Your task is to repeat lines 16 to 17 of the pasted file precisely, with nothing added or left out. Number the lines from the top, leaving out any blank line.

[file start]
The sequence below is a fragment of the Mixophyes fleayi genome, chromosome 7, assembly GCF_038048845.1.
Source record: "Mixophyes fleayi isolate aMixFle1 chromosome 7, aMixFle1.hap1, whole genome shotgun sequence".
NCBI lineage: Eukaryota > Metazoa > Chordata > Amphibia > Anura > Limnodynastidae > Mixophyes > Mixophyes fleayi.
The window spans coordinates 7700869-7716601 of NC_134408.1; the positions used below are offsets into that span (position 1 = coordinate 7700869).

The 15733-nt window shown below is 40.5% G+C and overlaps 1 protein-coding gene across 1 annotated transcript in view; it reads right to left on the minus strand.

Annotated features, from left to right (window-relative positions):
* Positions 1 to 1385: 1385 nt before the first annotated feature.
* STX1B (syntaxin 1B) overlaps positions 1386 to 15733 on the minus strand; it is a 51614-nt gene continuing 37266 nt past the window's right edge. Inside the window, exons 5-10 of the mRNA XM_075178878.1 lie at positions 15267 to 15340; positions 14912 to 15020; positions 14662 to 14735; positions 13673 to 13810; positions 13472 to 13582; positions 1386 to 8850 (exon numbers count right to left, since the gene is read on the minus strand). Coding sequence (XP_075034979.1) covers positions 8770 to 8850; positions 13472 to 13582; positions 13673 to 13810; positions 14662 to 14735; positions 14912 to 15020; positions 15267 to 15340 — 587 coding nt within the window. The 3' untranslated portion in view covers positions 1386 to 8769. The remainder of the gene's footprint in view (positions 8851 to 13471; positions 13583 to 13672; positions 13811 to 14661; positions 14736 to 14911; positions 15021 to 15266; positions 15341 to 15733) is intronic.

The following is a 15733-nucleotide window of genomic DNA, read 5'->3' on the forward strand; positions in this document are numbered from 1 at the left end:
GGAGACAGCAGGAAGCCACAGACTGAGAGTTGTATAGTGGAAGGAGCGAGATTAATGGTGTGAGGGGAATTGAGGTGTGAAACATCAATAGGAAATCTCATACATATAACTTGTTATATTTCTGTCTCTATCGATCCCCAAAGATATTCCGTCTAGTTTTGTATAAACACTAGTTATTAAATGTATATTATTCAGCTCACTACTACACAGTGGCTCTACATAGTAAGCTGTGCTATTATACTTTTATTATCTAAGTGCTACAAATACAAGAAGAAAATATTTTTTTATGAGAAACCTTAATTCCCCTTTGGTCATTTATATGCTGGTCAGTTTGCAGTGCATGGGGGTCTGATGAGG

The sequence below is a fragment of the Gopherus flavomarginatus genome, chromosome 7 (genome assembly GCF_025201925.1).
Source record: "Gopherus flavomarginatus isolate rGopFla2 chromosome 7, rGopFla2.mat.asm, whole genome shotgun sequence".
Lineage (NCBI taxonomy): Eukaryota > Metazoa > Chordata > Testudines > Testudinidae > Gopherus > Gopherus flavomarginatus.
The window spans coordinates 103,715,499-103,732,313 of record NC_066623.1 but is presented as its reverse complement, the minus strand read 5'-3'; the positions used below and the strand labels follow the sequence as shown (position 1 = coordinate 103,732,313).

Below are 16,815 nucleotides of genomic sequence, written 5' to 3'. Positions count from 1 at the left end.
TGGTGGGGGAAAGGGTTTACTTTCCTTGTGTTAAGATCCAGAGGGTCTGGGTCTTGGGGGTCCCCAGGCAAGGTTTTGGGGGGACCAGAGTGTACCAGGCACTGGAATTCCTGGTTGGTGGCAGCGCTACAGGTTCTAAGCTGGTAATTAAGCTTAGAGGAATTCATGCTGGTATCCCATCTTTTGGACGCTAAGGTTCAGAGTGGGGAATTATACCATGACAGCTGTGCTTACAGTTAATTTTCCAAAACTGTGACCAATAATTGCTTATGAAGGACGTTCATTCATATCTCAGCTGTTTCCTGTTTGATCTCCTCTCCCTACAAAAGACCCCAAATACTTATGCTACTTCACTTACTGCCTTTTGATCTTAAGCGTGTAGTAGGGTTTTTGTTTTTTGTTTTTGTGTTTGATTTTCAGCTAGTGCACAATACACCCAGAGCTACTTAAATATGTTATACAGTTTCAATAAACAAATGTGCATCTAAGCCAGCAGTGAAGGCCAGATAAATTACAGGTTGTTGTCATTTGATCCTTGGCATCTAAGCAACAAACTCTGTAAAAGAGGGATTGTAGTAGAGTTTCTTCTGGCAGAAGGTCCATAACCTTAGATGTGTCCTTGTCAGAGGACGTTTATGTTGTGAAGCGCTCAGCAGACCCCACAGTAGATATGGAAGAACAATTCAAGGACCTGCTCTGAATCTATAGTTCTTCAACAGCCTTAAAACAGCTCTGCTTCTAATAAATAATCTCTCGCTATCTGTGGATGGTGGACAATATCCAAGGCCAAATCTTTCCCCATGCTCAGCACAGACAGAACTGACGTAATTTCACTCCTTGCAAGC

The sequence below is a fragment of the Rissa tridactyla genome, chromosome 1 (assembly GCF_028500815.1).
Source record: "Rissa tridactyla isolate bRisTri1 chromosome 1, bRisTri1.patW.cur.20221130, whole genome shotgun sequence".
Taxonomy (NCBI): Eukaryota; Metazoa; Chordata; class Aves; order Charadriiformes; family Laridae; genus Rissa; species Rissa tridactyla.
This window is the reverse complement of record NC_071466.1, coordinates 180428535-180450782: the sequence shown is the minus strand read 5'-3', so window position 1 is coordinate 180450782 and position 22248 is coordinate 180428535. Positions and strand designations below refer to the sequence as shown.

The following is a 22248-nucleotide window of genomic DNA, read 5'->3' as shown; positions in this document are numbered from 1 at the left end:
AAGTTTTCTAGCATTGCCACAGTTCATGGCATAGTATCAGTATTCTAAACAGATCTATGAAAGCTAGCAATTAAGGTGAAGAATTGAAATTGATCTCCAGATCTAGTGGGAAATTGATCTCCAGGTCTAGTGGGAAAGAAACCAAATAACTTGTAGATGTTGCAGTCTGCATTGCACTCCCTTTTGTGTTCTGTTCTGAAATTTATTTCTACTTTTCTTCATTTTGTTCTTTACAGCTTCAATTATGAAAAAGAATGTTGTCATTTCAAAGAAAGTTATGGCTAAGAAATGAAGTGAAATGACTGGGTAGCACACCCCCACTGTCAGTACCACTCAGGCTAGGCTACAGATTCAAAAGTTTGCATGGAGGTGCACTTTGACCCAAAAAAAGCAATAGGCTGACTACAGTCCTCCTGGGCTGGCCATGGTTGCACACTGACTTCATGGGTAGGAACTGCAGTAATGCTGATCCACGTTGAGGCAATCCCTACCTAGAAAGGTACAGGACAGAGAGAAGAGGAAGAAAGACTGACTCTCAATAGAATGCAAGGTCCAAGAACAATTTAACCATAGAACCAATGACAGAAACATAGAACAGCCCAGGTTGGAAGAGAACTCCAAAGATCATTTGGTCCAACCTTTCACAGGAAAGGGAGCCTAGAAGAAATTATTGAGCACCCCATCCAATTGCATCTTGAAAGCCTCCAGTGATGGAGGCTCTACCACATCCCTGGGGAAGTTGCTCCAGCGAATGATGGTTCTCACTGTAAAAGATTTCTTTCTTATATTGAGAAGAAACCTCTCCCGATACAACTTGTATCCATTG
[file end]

TGGTGGGGGAAAGGGTTTACTTTCCTTGTGTTAAGATCCAGAGGGTCTGGGTCTTGGGGGTCCCCAGGCAAGGTTTTGGGGGGACCAGAGTGTACCAGGCACTGGAATTCCTGGTTGGTGGCAGCGCTACAGGTTCTAAGCTGGTAATTAAGCTTAGAGGAATTCATGCTGGTATCCCATCTTTTGGACGCTAAGGTTCAGAGTGGGGAATTATACCATGACAGCTGTGCTTACAGTTAATTTTCCAAAACTGTGACCAATAATTGCTTATGAAGGACGTTCATTCATATCTCAGCTGTTTCCTGTTTGATCTCCTCTCCCTACAAAAGACCCCAAATACTTATGCTACTTCACTTACTGCCTTTTGATCTTAAGCGTGTAGTAGGGTTTTTGTTTTTTGTTTTTGTGTTTGATTTTCAGCTAGTGCACAATACACCCAGAGCTACTTAAATATGTTATACAGTTTCAATAAACAAATGTGCATCTAAGCCAGCAGTGAAGGCCAGATAAATTACAGGTTGTTGTCATTTGATCCTTGGCATCTAAGCAACAAACTCTGTAAAAGAGGGATTGTAGTAGAGTTTCTTCTGGCAGAAGGTCCATAACCTTAGATGTGTCCTTGTCAGAGGACGTTTATGTTGTGAAGCGCTCAGCAGACCCCACAGTAGATATGGAAGAACAATTCAAGGACCTGCTCTGAATCTATAGTTCTTCAACAGCCTTAAAACAGCTCTGCTTCTAATAAATAATCTCTCGCTATCTGTGGATGGTGGACAATATCCAAGGCCAAATCTTTCCCCATGCTCAGCACAGACAGAACTGACGTAATTTCACTCCTTGCAAGC

The sequence below is a fragment of the Rissa tridactyla genome, chromosome 1 (assembly GCF_028500815.1).